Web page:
How does one manage satelite wan connections?

tdeantdean Posts: 520Member
i saw a job description and they mentioned the fact they have 5 different locations. one is connected via vpn, another satelite.... i dont even know what that means? how would i manage that? what if it goes down? am i outside climbing all over a huge antenna to see what wrong??

icon_silent.gif

Comments

  • shodownshodown Posts: 2,271Member
    tdean wrote: »
    i saw a job description and they mentioned the fact they have 5 different locations. one is connected via vpn, another satelite.... i dont even know what that means? how would i manage that? what if it goes down? am i outside climbing all over a huge antenna to see what wrong??

    icon_silent.gif


    You have your dish and associated gear then you have your modem. From there you will have a modem connection to your router. We had them in the navy. Not all that complex.
    Currently Reading

    CUCM SRND 9x/10, UCCX SRND 10x, QOS SRND, SIP Trunking Guide, anything contact center related
  • tierstentiersten Posts: 4,505Member
    What shodown said. If anything goes wrong then you get whoever is providing that satelite link to come in and fix it. This is after the basic checks of is the box still on? Does the box have any error lights? Has somebody gone out to check that the dish doesn't have snow/leaves on it? The dishes are generally very small as well.

    All it means is that they've got a location which has bad connectivity in that area from the various carriers. This generally means it is located in the middle of nowhere or the local carriers just don't service that area.
  • shodownshodown Posts: 2,271Member
    tiersten wrote: »
    What shodown said. If anything goes wrong then you get whoever is providing that satelite link to come in and fix it. This is after the basic checks of is the box still on? Does the box have any error lights? Has somebody gone out to check that the dish doesn't have snow/leaves on it? The dishes are generally very small as well.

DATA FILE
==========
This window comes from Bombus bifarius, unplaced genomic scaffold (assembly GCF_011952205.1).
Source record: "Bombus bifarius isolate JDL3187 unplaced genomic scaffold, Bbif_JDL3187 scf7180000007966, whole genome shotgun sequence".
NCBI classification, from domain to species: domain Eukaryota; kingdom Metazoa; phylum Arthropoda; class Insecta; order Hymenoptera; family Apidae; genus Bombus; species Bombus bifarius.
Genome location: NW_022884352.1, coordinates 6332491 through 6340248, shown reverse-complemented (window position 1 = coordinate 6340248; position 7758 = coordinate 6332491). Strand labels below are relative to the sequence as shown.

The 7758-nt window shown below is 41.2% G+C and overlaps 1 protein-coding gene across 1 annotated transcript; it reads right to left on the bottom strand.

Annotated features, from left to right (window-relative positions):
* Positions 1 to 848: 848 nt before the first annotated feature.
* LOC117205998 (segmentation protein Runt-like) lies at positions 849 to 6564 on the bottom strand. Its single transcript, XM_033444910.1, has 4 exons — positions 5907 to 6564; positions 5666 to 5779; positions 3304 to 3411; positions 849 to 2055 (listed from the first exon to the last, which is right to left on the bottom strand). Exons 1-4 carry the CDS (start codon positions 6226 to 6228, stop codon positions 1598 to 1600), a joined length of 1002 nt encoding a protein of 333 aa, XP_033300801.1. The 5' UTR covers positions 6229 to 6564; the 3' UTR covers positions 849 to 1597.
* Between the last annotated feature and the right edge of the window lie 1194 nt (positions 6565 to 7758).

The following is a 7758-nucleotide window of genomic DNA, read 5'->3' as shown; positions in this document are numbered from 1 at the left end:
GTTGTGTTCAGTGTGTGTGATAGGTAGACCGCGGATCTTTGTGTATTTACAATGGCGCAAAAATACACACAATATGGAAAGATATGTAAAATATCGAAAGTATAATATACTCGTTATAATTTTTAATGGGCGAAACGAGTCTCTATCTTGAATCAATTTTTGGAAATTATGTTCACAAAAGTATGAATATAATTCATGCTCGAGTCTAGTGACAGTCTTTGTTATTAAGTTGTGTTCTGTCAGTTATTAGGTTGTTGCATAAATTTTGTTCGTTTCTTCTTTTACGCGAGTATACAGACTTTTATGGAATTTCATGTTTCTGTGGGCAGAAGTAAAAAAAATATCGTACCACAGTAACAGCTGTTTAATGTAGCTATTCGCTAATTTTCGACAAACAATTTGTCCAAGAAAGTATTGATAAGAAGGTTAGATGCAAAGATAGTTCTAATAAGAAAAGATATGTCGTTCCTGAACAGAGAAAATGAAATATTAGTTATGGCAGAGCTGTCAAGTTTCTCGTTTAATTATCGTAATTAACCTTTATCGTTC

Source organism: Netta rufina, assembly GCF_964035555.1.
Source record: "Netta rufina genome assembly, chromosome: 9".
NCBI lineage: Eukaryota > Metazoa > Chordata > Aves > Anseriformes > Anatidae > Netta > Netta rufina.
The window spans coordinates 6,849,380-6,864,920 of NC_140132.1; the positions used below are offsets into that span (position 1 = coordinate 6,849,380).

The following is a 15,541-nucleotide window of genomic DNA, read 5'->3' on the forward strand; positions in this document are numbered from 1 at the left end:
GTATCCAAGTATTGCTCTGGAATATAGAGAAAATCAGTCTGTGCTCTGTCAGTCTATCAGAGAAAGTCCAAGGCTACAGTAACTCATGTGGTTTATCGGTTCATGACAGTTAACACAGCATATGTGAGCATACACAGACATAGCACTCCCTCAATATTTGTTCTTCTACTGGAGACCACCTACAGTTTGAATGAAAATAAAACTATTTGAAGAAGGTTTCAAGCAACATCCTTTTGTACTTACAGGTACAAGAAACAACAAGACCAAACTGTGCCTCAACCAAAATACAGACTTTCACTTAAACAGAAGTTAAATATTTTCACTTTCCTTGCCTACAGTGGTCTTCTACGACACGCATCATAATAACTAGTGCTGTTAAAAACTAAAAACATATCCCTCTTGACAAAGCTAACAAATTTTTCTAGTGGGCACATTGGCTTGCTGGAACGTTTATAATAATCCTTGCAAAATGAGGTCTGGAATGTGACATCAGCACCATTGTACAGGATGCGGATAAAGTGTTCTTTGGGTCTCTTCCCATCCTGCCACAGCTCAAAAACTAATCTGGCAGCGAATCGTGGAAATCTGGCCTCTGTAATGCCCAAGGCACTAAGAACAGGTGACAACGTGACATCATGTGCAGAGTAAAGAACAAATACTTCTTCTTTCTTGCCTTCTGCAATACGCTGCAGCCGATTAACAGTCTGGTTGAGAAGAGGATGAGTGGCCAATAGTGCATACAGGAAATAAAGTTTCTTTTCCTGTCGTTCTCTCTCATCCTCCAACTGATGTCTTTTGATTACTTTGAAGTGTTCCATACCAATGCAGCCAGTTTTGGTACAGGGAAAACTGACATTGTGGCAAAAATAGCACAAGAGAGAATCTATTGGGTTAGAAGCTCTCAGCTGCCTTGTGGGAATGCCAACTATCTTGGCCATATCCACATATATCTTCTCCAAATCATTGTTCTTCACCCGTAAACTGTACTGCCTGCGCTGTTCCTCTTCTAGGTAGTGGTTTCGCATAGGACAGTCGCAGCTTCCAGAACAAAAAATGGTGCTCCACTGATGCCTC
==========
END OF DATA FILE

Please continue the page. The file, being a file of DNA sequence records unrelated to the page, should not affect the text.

All it means is that they've got a location which has bad connectivity in that area from the various carriers. This generally means it is located in the middle of nowhere or the local carriers just don't service that area.


    Thanks I did leave out some details. I had it all in my head, just forgot to bang the keys with my thoughts.icon_thumright.gif
    Currently Reading

    CUCM SRND 9x/10, UCCX SRND 10x, QOS SRND, SIP Trunking Guide, anything contact center related
  • mgeorgemgeorge Posts: 777Member
    Cisco has a SATCOM network module called the NM-1VSAT-GILAT

    1.5Mbps up 10Mbps down and works with several satellite internet providers.

    Check it out;
    Cisco IP VSAT Satellite WAN Module - Products & Services - Cisco Systems
    There is no place like 127.0.0.1
  • hermeszdatahermeszdata Posts: 225Member
    tiersten wrote: »
    All it means is that they've got a location which has bad connectivity in that area from the various carriers. This generally means it is located in the middle of nowhere or the local carriers just don't service that area.

    There are many enterprises that run VSAT connections as a failover even having T1 or OC connections. This became evermore popular after Katrina.

    John
    John
    Current Progress:
    Studying:
    CCNA Security - 60%, CCNA Wireless - 80%, ROUTE - 10% (Way behind due to major Wireless Project)
    Exams Passed:
    CCNA - 640-802 - 17 Jan 2011 -- CVOICE v6 - 642-436 - 28 Feb 2011
    2011 Goals
    CCNP/CCNP:Voice
Sign In or Register to comment.